Plain China

May 2017

Wings

Aubrey Asleson · University of Minnesota

When I was a little girl, I had wings. I asked for them one day when we were in the dollar store. Mom already had a bunch of stuff in the cart, things we needed and things we probably didn't. I saw them hanging on the end of an aisle, wrapped in plastic, pink and glittery. After I slipped my arms through the straps I wasn't without them for a very long time.

No More Young Mother Smoking Cigarettes on the Porch

Blaike Marshall · College of Charleston

My grandmother planted herself here among the arrowheads. She dug her husband out of the marsh- hands cupped as she washed him.

Body Project

Dariana D. Guerrero · Smith College

He told me my Body wasn't his preference. Said it was: too big too loud too feminist and I could feel the slice of his tongue open up trenches in my flesh and skim over fault lines where past meets fat.

Hollow Ground

Dylan Hopper · College of Charleston

Everyone has a scarecrow smile, dried up and useless as the land. Makes my skin prickle, how these dead stalks like to hiss at closed windows.

Childhood Sketch

David Zumwalt · Saint Mary’s College of California

Two bicycles, one twisted and its back wheel spinning crazily; one boy limps, the right half of his body supported by the other's hip; we grow up separately and unavoidably flawed, in the way a tomato plant will bend in the rain until the main stalk snaps and small black ants emerge from the ground to consume its mess.

In the North Room

Z.L. Zhou · Swarthmore College

You are sleeping on 400-count sheets colored fitfully red, your mattress flipped soft, your shades unworried, your lilies unanswered. The window is silent, as you are silent: it is September and you are in love with a dream of arrival.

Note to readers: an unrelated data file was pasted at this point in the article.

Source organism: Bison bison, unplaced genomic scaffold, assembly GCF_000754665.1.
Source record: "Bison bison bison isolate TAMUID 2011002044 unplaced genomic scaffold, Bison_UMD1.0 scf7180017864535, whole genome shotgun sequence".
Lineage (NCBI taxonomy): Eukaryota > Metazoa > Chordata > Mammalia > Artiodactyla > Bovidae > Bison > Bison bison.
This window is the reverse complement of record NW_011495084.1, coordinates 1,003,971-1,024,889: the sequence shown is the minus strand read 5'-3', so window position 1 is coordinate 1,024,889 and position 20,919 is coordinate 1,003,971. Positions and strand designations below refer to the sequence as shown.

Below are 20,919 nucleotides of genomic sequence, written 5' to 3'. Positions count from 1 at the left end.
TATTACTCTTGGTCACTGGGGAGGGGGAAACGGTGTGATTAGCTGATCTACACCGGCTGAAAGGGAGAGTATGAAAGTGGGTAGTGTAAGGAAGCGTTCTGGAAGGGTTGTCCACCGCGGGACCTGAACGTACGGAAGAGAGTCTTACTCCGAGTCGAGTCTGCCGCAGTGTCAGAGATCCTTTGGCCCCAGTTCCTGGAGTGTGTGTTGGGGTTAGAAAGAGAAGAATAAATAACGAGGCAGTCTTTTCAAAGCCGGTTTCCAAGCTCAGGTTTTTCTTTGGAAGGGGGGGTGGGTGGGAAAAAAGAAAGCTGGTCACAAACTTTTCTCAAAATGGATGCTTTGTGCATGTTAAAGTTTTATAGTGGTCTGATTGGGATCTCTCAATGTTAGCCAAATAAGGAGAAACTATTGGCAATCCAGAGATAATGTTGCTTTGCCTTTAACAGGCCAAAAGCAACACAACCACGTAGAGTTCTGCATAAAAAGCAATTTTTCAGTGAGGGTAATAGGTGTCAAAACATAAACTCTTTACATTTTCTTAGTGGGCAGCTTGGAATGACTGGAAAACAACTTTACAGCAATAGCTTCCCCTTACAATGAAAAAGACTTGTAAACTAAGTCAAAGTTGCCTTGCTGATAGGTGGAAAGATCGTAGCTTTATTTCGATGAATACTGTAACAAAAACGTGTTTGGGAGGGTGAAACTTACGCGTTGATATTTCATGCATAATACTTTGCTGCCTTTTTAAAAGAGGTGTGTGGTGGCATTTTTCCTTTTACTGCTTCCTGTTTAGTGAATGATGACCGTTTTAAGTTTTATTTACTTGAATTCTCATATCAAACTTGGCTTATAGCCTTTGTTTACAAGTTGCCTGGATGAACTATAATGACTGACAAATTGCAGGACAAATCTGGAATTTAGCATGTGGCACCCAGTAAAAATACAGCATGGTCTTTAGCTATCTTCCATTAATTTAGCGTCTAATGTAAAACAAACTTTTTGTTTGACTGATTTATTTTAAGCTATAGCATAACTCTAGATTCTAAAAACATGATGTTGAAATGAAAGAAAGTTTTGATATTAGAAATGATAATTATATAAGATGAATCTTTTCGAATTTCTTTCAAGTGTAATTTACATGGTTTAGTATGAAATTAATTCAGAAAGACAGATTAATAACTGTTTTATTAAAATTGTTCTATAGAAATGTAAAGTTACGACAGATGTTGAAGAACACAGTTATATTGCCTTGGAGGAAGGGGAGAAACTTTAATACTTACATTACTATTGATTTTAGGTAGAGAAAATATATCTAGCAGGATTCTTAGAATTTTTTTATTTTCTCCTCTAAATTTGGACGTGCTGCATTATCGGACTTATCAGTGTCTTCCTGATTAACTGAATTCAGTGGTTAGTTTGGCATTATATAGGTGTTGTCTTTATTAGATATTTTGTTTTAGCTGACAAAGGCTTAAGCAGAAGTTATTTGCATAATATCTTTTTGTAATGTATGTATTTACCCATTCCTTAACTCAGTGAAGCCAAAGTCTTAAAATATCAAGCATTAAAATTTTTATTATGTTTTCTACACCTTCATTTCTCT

Wings

Aubrey Asleson · University of Minnesota

When I was a little girl, I had wings. I asked for them one day when we were in the dollar store. Mom already had a bunch of stuff in the cart, things we needed and things we probably didn't. I saw them hanging on the end of an aisle, wrapped in plastic, pink and glittery. After I slipped my arms through the straps I wasn't without them for a very long time.

No More Young Mother Smoking Cigarettes on the Porch

Blaike Marshall · College of Charleston

My grandmother planted herself here among the arrowheads. She dug her husband out of the marsh- hands cupped as she washed him.

Body Project

Dariana D. Guerrero · Smith College

He told me my Body wasn't his preference. Said it was: too big too loud too feminist and I could feel the slice of his tongue open up trenches in my flesh and skim over fault lines where past meets fat.

Hollow Ground

Dylan Hopper · College of Charleston

Everyone has a scarecrow smile, dried up and useless as the land. Makes my skin prickle, how these dead stalks like to hiss at closed windows.

Childhood Sketch

David Zumwalt · Saint Mary’s College of California

Two bicycles, one twisted and its back wheel spinning crazily; one boy limps, the right half of his body supported by the other's hip; we grow up separately and unavoidably flawed, in the way a tomato plant will bend in the rain until the main stalk snaps and small black ants emerge from the ground to consume its mess.

In the North Room

Z.L. Zhou · Swarthmore College

You are sleeping on 400-count sheets colored fitfully red, your mattress flipped soft, your shades unworried, your lilies unanswered. The window is silent, as you are silent: it is September and you are in love with a dream of arrival.